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TWN Info Service on WTO and Trade Issues (Jul16/01)
1 July 2016
Third World Network

  
Ecuador's import surcharge extension divides BOP Committee
Published in SUNS #8270 dated 27 June 2016


Geneva, 24 Jun (Kanaga Raja) - The Committee on Balance-of-Payments Restrictions of the World Trade Organisation remained divided Thursday (23 June), on whether import surcharges imposed by Ecuador on a range of goods on balance-of-payments (BOP) grounds are in compliance with the WTO rules.

Ecuador had been implementing the import surcharge on BOP grounds since 11 March 2015, and had initially set a June 2016 deadline to completely phase out these surcharges.

Citing amongst others an unfavourable economic situation, Ecuador has now deferred, for an additional year, the implementation of the rest of the timetable to phase out the remaining import surcharges.

Under the new timetable, the existing surcharges will be reduced one third by April 2017, with the measure being eliminated completely by end-June 2017.

Ecuador had notified to the Committee in May 2016 the modification of the timetable for dismantling its BOP safeguard measure.

In its May communication to the BOP Committee, Ecuador said on 16 April this year, it was hit by an earthquake measuring 7.8 on the Richter scale. The entire country was severely affected, especially its coastal areas where the main economic activities are tourism and the production of at least three of Ecuador's leading export products: tuna, coffee and shrimp.

The event resulted in the sad loss of many human lives and caused substantial material damage; its humanitarian consequences, together with the restoration and rebuilding of the cities and towns affected, will require vast amounts of resources in the short- and medium-term, while the country's full recovery is a long-term undertaking, it said.

Ecuador said that this serious situation has occurred in the most unfavourable circumstances for the country. The prevailing macroeconomic conditions showed a severe deterioration in the balance of payments, which the country has been unable to resolve fully despite the remedies applied through the current safeguard measure and other additional measures taken by the government.

Further, international oil prices, together with the strength of the dollar, continue to put pressure on external accounts, which now have the additional burden of restoration, reconstruction and emergency humanitarian assistance, a situation that will put even more pressure on foreign exchange outflows, the balance-of-payments, and consequently the liquidity of the economy.

Ecuador said it has already taken the relevant economic measures to address this matter, and has activated all the contingency loans to which it has access.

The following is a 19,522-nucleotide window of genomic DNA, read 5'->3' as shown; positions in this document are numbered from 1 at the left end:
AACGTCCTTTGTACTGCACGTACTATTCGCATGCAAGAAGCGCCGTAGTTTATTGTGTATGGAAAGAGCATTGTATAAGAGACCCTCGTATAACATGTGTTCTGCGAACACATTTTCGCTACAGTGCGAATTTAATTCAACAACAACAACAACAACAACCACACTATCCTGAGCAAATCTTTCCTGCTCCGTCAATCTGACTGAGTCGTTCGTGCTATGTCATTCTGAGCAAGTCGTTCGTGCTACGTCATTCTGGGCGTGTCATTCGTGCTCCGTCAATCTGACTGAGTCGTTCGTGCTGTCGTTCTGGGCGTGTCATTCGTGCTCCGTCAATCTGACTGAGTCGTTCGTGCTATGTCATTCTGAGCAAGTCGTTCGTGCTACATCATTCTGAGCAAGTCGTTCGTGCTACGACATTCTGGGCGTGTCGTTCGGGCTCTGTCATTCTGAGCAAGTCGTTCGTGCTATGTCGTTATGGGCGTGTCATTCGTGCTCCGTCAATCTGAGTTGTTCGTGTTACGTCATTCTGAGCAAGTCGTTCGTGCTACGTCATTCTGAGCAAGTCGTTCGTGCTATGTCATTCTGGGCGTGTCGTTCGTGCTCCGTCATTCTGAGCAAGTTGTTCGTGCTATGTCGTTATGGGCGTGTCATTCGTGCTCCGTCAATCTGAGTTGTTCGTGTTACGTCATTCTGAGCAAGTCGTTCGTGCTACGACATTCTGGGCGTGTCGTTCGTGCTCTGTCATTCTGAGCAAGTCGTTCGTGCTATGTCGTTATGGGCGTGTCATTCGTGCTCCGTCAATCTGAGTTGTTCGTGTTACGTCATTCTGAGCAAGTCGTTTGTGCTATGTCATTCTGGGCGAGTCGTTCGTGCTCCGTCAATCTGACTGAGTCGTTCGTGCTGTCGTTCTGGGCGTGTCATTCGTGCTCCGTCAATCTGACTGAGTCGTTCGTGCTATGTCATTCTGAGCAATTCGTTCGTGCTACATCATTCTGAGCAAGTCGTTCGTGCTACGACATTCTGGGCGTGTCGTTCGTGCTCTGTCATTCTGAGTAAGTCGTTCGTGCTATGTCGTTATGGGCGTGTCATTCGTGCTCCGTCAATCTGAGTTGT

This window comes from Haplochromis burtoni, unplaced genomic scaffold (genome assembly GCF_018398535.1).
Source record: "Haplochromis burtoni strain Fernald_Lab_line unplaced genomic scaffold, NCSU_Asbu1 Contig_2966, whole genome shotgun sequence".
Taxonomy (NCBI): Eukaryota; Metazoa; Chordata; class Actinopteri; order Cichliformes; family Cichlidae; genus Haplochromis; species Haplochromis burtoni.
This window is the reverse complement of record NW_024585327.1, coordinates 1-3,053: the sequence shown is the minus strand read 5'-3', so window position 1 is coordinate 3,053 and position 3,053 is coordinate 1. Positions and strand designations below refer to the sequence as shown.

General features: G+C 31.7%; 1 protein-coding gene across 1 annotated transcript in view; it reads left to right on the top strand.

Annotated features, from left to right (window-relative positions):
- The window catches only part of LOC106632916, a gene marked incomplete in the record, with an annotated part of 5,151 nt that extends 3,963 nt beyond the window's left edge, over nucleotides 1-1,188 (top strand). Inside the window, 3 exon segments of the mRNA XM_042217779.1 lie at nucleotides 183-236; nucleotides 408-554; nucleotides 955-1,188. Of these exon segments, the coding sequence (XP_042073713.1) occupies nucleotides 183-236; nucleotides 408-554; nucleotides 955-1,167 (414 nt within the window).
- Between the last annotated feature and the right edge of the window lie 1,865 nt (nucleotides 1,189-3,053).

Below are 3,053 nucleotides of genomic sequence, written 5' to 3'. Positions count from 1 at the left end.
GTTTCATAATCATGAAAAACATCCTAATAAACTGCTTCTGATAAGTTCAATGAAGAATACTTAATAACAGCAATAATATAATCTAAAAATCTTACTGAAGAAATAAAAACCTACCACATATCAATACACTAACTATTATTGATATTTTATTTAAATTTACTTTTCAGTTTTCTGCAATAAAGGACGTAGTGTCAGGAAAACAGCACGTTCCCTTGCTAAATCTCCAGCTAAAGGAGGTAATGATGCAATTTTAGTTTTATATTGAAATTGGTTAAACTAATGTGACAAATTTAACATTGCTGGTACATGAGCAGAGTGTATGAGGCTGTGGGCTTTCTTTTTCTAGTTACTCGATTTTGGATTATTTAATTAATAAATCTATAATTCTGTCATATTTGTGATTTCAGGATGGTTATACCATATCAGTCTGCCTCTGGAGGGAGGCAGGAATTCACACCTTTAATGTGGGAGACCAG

"These loans cannot, however, provide enough to deal with this new and complex situation, which will require tremendous amounts of resources," said the Ecuadorian communication.

The new timetable set out by Ecuador for dismantling the safeguard measure by end of June 2017 is as follows: 15% surcharge, to be reduced to 10% in April, to 5% in May and to zero in June; 25% surcharge, to be reduced to 16.7% in April, to 8.3% in May and to zero in June; 40% surcharge, to be reduced to 26.7% in April, to 13.3% in May, and to zero in June.

According to trade officials, while all Members voiced solidarity with the people of Ecuador and welcomed its sharing of information, several called on the country to dismantle the safeguard measure as soon as possible and to adopt less trade-restrictive measures.

Concerns were expressed as to whether the safeguard measure can be justified economically and whether it is in line with the WTO rules.

Japan and Korea were among those that expressed concerns that the measure is negatively affecting their exports.

Japan in particular cited its automobile sector (which Ecuador had justified with the objective of protecting the environment), while Korea cited mobile phones.

Several members called for a fifth consultation with Ecuador over this issue.

According to trade officials, Canada, Chile, Colombia, the European Union, Japan, Korea, Mexico, Peru, Switzerland and the US did not support the Ecuadorian measure.

On the other hand, Bolivia, Chinese Taipei, Cuba, Jamaica, Dominican Republic, Paraguay and Uruguay voiced support for Ecuador's measure.

According to trade officials, the BOP Committee is to continue its consultations with Ecuador on this issue.

 


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